Adieu Agra!! 🙂 🙂

Wah Taj!

When my mind and body hungered for you,

My spirit burned to death.

Your love reaching from afar,

Breathed life into my dead ashes,

As the love of God once did to create men!!

                                                                                                                          -Shah Jahan to Mumtaz

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My first thought looking at the mausoleum.. The admiration of Prince Kurram towards Arjmand Banu Begum, King Shah Jahan’s love for his Begum Mumtaz Mahal and above all the lifelong love held by a man towards his love… As once said by the Great Poet Rabindranath Tagore, the Taj was indeed a tear-drop glistening spotlessly bright on the cheek of the time, forever and ever.

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We passed the main gate which stood majestically in the center of the southern wall of the forecourt. The gate is flanked on the north front by double arcade galleries and the garden in-front is divided into four quarters by two main walk-ways. The Taj Mahal is located on the right bank of the Yamuna River in a vast Mughal garden that encompasses nearly 17 hectares and in the middle of the front yard is a long, narrow, rectangular man-made pond, reflecting the grand Taj Mahal at the end of it. Might be as it was a weekend and the weather was pleasant, there was a large crowd.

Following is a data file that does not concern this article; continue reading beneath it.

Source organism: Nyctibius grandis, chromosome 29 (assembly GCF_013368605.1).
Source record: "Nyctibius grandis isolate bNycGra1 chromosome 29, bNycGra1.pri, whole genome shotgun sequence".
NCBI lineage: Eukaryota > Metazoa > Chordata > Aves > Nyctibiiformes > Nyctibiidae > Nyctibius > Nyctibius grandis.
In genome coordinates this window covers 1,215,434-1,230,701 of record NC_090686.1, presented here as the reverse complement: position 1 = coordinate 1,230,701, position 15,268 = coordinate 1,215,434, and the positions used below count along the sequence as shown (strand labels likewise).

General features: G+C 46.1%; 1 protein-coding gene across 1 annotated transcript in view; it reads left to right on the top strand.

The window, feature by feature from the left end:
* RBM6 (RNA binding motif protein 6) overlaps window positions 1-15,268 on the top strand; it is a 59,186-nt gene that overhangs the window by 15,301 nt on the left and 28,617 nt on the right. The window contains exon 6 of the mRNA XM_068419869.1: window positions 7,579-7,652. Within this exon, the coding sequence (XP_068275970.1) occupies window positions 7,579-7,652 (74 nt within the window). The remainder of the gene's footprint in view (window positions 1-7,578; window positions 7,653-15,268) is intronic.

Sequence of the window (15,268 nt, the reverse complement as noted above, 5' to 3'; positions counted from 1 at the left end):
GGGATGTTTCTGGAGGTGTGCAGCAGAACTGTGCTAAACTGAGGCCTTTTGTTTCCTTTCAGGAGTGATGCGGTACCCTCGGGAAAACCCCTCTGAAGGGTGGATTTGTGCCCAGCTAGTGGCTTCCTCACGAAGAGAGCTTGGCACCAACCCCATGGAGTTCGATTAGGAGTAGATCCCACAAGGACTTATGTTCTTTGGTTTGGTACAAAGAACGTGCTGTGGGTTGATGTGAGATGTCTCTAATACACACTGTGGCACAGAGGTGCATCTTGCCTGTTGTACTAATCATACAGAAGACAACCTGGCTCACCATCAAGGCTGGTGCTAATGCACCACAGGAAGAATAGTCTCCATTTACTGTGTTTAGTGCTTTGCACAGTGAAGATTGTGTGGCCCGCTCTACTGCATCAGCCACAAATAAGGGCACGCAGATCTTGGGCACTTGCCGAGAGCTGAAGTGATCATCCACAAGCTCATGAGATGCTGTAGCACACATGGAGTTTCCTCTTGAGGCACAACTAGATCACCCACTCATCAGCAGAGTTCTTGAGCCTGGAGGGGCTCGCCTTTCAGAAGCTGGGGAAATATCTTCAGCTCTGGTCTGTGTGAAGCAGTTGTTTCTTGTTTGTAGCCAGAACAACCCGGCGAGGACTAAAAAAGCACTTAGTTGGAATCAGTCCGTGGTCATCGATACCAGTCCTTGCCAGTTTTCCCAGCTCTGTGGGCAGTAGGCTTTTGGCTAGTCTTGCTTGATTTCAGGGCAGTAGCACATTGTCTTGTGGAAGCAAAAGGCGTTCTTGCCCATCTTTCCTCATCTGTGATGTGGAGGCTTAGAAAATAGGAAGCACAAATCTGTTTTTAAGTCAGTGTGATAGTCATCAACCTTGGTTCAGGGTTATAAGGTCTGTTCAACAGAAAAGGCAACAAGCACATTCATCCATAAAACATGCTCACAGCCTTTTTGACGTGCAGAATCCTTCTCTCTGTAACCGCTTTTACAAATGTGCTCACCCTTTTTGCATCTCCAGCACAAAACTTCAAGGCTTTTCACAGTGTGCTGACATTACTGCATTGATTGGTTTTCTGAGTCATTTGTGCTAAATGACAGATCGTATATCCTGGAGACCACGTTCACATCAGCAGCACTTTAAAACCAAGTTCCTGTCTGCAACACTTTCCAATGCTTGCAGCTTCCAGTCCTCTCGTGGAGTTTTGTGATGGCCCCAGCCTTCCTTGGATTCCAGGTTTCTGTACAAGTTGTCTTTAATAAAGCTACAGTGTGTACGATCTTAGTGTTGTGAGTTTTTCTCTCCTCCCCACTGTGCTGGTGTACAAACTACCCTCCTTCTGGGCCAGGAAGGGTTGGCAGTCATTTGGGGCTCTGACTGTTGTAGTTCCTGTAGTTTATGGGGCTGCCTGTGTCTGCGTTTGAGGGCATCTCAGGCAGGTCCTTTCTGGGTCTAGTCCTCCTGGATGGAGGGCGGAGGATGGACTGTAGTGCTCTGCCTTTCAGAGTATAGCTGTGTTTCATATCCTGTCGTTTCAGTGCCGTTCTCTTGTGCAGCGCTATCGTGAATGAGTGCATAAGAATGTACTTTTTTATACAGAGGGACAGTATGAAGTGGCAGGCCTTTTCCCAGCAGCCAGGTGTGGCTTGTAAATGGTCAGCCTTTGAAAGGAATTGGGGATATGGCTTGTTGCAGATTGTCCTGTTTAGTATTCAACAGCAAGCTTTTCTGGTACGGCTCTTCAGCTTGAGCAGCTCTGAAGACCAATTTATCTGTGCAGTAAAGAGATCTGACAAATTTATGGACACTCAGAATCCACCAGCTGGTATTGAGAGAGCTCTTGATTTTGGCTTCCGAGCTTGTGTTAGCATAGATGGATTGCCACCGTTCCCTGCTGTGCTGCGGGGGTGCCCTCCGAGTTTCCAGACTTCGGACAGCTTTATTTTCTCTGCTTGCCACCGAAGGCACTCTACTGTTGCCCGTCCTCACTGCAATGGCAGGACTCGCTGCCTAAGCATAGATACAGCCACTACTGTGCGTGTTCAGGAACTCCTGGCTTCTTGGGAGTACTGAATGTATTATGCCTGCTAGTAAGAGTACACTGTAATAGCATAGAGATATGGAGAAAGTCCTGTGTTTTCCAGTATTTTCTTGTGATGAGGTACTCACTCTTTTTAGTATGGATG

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We started walking towards the monument which is raised on a square platform with the four sides of the octagonal base of the minarets extending beyond the square at the corners. We climbed onto the platform through a lateral flight of steps provided in the centre of the southern side and went around the monument to have a closer look at the minarets and the mosques. The Taj Mahal is a perfect symmetrical planned building. While the Taj has been built of white marble, the two identical mosques on either side of it were made of red sandstone quite contrast to the marble tomb. These four minarets provide not only a kind of spatial reference to the Taj but also give a 3D effect to the edifice. It is a giant masterpiece of art, too magnificent to look real. No picture of it can compare with this original copy.

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It was grayish as the clouds covered the sun’s face and was raining. All of a sudden it glared like snow when the sun was out of the clouds and for a moment I felt as if I was snow-blinded! I can now only imagine how the Taj reflects during the sunrise, sunset and the moonlight. The various reflections of light come not only from the white marble but also from the colorful inlays, which decorate certain parts of the building. Red flowers and green leaves glisten in their delicate shapes carved in the white marble. Every tiny petal and thin stem is made of precious stones, which fit in the marble perfectly, leaving no cracks or bumps on the smoothest surface. Kudos to the craftsmenship!

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Soon we were inside the central tomb where the cenotaph of Mumtaz Mahal is in perfect center of the tomb chamber, and the cenotaph of Shah Jahan, which is greater than Mumtaz Mahal by the side of the latter on its west, and these were surrounded by a high wall protecting them from the visitors. Photography is prohibited inside the chamber, yet we can have some mobile clicks if there was a large crowd 😉 . Once out, we went on a walk around the walk-ways and the pond in front of the Taj before we left the monument.